Just a half-hour drive to the north and west of Boston lies the Greater Merrimack Valley. No matter what the
season, the Valley has a beauty all its own. The changing seasons add to the vibrancy of the region and with
these changes come certain unmistakable attractions - skiing, biking, fishing, canoeing, white water rafting,
strawberry picking, hayrides and concerts under the stars. There is an undeniable spirit in the Greater
Merrimack Valley - the same spirit that gave birth to our country.
Each of our towns and cities has its unique charms. That's why your getaway in the Valley can be made to order - whether you're looking for comfortable and cozy, vibrant and active, or fun and educational. Whatever kind of getaway you're looking for, adventure awaits you here.
Acton is a suburban community located 25 miles northwest of Boston. The town has retained much of its rural New England character, as evidenced by the traditional town center and green, with fine examples of historic architecture, and the stonewalls and tree-lined country roads. A wide range of retail stores and services, a community theater, various types of commercial recreation and the Children's Discovery Museum and Science Discovery Museum can all be found in Acton.
The Town of Ashby is a small rural community with a friendly atmosphere, located in the north central section of Massachusetts. It is a residential community that retains many of the farms and orchards that have enhanced the residents' pride in its beauty. The town's historic burial grounds provide testimony to this. In the pre-Civil War era, the town was a station on the Underground Railway for slaves going to Canada.
The Town of Ayer grew up around the railroad industry in the 1840's. The railroad continued as a major force in shaping Ayer's economy through the early 1900's. Railroad switching yards, tanneries and mills prospered as a result of railroad transportation in the area. This is now the Central Business District, which offers a variety of shopping and dining choices. Ayer is served by commuter rail service today and is within easy access of three major roadways, I-495, I-290 and Route 2.
Bedford is located 15 miles northwest of Boston. The town was founded in 1729, and has retained both natural and architectural beauty. Visitors to Bedford find an attractive historic district and town common in the center, the famous Bedford Flag on display in the library, the 1790 Job Lane House and several national historic landmarks.
Billerica is located 20 miles northwest of Boston and borders Lowell to the south. The remnants of the historic Middlesex Canal are now part of a renovation project to bring back portions of this important canal that once traversed the town from north to south. Visitors to the Middlesex Canal Museum can discover more about the canal, which was the superhighway of its day. The town is also well-known for its Yankee Doodle Homecoming Weekend in September, which celebrates Billerica patriot Thomas Ditson, who is believed to be referred to in the classic American song, "Yankee Doodle Dandy." The Concord River is a major regional water feature while the Shawsheen River meanders through the southerly part of town.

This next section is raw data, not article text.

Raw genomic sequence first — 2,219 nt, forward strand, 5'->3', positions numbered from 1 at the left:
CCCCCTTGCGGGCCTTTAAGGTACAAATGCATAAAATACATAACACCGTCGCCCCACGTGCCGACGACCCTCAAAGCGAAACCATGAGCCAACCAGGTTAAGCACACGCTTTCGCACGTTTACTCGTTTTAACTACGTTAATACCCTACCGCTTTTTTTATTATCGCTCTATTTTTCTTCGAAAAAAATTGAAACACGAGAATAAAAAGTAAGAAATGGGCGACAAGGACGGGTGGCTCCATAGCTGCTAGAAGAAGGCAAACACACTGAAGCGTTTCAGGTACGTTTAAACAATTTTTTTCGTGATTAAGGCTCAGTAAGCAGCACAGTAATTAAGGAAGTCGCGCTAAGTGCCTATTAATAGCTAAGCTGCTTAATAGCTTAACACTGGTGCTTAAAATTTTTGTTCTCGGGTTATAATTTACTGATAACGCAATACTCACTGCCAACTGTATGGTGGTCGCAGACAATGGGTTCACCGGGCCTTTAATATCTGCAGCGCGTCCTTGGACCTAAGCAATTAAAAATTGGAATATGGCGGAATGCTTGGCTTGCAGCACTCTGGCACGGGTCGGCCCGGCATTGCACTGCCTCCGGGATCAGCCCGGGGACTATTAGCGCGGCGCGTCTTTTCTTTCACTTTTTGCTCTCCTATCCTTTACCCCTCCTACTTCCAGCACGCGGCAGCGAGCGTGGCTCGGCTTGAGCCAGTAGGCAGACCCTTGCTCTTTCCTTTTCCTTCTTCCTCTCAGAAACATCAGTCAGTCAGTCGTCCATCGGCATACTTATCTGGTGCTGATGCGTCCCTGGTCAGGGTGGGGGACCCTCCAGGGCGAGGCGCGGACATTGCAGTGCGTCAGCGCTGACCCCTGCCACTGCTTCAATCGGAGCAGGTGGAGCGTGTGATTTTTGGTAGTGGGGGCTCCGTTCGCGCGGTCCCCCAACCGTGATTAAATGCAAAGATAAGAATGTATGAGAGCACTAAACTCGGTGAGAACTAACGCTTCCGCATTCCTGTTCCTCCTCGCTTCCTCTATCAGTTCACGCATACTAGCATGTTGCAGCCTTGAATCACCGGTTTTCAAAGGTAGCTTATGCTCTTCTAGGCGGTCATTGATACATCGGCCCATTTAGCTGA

The Town of Boxborough's rugged, hilly terrain shows the effect of glacier scouring in its geological past. It is a small upland community with a hill top town center retaining well-preserved Federal period houses. Much of the community retains its period character. Boxborough has an early agricultural history, which expanded to include orchards and grazing for milk production.
The Town of Burlington was formed in 1799 and is sited on the watersheds of the Ipswich, Mystic and Shawsheen Rivers. It is now a suburban industrial town at the junction of the Boston-Merrimack corridor, but for most of its history it was almost entirely agricultural, selling hops and rye to Boston. Today visitors enjoy a variety of shopping and dining choices at the Burlington Mall, an upscale center featuring four anchor stores and more than 155 specialty shops.
The Town of Carlisle offers peaceful residential living located within a short ride of Boston. Carlisle maintains a rich tradition in the preservation of open space and scenic ways. Nearly 20% of the town's 15 square miles is dedicated conservation land. The town serves home to the only working cranberry bog in Middlesex County. More Info
Much of its present area was contained in a so-called Praying Town, established as a preserve for Christianized Indians in 1653. Chelmsford was a community of agriculture and grazing, with dairying and orchards as specialties. Chelmsford today is a suburban community, which offers country-like charm and atmosphere while providing access to modern infrastructure, abundant educational and cultural opportunities, a mix of retail establishments and restaurants, and a stable and prospering business environment. Chelmsford's historic town Common hosts large celebrations during the Fourth of July and Winterfest.
Named in 1635, Concord is an old historic town on the western axis of suburban Boston. Located at the junction of the Concord/Sudbury/Assabet Rivers, Concord was settled early by the English as a frontier outpost of the Massachusetts Bay Colony and was the first interior, non-tidal water town in Massachusetts. The community had also been the site of seasonal Indian camps because of the plentiful runs of shad, salmon and herring. Concord still retains many well-preserved colonial houses, nine of them on or near Concord Green. In the historic Battle of Concord, which ushered in the Revolutionary War, a column of British infantry was badly mauled by colonists during a 16-mile long running battle. 273 British and 95 American soldiers died.